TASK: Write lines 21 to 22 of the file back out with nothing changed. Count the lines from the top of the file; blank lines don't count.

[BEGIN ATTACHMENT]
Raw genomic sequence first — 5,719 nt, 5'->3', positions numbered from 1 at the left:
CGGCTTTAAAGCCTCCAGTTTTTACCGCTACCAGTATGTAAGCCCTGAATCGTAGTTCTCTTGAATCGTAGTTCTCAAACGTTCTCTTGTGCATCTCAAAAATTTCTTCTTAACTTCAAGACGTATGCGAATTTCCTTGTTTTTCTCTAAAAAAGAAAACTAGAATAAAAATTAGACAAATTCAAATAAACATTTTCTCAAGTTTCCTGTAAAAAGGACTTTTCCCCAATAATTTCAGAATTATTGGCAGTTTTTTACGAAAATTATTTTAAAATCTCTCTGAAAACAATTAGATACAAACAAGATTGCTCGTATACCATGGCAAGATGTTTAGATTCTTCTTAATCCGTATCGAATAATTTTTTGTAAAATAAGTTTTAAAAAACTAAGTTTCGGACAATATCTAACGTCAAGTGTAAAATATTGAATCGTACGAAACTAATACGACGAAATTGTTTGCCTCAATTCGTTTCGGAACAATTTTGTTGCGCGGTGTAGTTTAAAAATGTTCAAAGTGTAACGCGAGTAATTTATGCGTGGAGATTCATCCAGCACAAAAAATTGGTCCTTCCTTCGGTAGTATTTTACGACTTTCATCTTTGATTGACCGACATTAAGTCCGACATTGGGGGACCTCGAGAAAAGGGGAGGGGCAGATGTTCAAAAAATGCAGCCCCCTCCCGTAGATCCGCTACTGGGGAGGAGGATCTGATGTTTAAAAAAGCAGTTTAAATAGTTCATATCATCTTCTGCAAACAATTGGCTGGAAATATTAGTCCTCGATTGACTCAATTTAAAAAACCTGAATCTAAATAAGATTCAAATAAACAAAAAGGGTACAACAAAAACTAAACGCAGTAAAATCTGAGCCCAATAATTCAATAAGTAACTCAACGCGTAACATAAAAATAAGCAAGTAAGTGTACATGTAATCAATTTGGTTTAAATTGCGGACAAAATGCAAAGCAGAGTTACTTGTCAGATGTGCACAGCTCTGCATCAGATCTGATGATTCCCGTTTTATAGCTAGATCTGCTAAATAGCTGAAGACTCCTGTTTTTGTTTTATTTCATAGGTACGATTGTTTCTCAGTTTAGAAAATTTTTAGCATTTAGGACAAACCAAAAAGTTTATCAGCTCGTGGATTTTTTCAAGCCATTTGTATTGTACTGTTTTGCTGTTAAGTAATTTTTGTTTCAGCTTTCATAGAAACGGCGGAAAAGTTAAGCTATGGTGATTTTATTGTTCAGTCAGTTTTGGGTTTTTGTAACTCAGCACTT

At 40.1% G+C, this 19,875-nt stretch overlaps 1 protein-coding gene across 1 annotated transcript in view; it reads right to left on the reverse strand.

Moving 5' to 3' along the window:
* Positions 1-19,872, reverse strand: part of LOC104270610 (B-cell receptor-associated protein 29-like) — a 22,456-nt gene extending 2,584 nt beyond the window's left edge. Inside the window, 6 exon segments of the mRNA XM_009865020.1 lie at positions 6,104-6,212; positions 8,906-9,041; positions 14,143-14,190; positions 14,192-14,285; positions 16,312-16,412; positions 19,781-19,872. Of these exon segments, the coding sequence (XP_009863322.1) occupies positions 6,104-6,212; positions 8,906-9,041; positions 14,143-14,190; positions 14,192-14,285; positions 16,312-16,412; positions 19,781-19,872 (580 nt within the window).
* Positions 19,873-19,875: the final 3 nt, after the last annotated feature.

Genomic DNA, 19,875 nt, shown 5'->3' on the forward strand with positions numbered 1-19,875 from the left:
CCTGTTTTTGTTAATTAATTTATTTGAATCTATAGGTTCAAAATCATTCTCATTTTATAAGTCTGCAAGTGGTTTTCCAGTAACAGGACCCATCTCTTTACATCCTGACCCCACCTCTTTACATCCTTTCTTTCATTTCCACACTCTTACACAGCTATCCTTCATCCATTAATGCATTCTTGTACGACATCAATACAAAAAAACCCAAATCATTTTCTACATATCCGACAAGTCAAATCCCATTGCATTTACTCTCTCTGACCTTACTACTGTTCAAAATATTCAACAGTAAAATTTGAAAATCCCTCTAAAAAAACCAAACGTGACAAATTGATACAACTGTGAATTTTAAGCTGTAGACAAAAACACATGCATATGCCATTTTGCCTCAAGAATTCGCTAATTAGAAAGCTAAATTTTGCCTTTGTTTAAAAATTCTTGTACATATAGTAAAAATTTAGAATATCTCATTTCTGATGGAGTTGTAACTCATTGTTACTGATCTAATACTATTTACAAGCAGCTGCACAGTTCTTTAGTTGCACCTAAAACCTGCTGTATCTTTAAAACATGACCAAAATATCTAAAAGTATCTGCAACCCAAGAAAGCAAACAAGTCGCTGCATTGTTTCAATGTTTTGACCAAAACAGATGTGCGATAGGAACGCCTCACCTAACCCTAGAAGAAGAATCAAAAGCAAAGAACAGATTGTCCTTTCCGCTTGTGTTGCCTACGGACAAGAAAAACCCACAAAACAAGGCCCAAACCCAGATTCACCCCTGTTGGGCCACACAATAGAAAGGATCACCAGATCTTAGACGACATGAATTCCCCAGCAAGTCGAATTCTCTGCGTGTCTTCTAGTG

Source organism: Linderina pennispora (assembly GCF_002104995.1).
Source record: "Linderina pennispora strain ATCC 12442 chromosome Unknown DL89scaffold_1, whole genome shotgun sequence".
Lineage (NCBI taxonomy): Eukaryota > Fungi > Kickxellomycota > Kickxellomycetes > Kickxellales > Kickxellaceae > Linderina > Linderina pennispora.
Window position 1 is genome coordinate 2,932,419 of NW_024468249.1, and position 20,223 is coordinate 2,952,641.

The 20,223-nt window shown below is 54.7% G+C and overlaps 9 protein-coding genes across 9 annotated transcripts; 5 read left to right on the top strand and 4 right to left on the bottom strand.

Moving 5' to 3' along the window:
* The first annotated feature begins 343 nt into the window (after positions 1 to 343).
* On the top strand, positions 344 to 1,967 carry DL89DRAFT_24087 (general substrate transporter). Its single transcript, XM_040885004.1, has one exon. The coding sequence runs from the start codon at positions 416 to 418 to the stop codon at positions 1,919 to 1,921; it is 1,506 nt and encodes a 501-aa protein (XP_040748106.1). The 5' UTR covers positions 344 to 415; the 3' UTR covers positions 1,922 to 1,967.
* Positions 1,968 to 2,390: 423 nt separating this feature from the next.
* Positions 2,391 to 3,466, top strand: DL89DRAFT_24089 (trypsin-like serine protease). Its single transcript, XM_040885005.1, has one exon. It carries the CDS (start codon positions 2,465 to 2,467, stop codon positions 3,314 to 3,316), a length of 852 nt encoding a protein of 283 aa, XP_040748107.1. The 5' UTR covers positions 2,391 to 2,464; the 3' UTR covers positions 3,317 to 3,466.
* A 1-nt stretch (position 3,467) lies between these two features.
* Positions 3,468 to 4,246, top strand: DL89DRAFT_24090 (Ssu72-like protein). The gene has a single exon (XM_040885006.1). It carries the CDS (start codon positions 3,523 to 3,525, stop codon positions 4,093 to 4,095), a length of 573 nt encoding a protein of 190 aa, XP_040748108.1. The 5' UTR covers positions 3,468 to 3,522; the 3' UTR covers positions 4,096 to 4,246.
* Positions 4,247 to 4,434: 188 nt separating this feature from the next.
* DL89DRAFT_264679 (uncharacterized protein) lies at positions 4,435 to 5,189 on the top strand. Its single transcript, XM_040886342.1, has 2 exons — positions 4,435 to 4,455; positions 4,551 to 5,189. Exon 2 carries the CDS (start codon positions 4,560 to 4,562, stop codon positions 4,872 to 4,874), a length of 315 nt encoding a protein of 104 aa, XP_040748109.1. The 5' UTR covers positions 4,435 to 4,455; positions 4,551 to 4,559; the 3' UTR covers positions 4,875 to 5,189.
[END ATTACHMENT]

* Positions 4,247 to 4,434: 188 nt separating this feature from the next.
* DL89DRAFT_264679 (uncharacterized protein) lies at positions 4,435 to 5,189 on the top strand. Its single transcript, XM_040886342.1, has 2 exons — positions 4,435 to 4,455; positions 4,551 to 5,189. Exon 2 carries the CDS (start codon positions 4,560 to 4,562, stop codon positions 4,872 to 4,874), a length of 315 nt encoding a protein of 104 aa, XP_040748109.1. The 5' UTR covers positions 4,435 to 4,455; positions 4,551 to 4,559; the 3' UTR covers positions 4,875 to 5,189.